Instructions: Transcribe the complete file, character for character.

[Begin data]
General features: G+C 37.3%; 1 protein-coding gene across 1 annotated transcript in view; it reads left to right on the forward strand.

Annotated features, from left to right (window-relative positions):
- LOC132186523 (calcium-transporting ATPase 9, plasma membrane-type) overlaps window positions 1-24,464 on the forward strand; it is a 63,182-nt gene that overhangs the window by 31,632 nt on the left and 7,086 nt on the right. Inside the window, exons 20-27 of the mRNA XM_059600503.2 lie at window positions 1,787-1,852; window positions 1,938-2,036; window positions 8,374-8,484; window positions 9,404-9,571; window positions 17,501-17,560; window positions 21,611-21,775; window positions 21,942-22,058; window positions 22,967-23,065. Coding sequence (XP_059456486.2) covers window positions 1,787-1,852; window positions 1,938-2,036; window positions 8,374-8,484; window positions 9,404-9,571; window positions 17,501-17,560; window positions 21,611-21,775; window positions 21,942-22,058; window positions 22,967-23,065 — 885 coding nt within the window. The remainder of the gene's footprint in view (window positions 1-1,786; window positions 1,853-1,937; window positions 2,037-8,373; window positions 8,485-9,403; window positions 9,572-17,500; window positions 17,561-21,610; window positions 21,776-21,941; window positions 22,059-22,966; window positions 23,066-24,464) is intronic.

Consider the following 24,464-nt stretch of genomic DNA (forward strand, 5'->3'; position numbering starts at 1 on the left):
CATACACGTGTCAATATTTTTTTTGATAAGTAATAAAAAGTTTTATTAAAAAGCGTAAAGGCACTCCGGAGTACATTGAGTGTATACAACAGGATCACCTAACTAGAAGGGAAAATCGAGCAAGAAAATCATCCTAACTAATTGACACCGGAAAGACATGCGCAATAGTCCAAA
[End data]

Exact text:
General features: G+C 37.3%; 1 protein-coding gene across 1 annotated transcript in view; it reads left to right on the forward strand.

Annotated features, from left to right (window-relative positions):
- LOC132186523 (calcium-transporting ATPase 9, plasma membrane-type) overlaps window positions 1-24,464 on the forward strand; it is a 63,182-nt gene that overhangs the window by 31,632 nt on the left and 7,086 nt on the right. Inside the window, exons 20-27 of the mRNA XM_059600503.2 lie at window positions 1,787-1,852; window positions 1,938-2,036; window positions 8,374-8,484; window positions 9,404-9,571; window positions 17,501-17,560; window positions 21,611-21,775; window positions 21,942-22,058; window positions 22,967-23,065. Coding sequence (XP_059456486.2) covers window positions 1,787-1,852; window positions 1,938-2,036; window positions 8,374-8,484; window positions 9,404-9,571; window positions 17,501-17,560; window positions 21,611-21,775; window positions 21,942-22,058; window positions 22,967-23,065 — 885 coding nt within the window. The remainder of the gene's footprint in view (window positions 1-1,786; window positions 1,853-1,937; window positions 2,037-8,373; window positions 8,485-9,403; window positions 9,572-17,500; window positions 17,561-21,610; window positions 21,776-21,941; window positions 22,059-22,966; window positions 23,066-24,464) is intronic.

Consider the following 24,464-nt stretch of genomic DNA (forward strand, 5'->3'; position numbering starts at 1 on the left):
CATACACGTGTCAATATTTTTTTTGATAAGTAATAAAAAGTTTTATTAAAAAGCGTAAAGGCACTCCGGAGTACATTGAGTGTATACAACAGGATCACCTAACTAGAAGGGAAAATCGAGCAAGAAAATCATCCTAACTAATTGACACCGGAAAGACATGCGCAATAGTCCAAA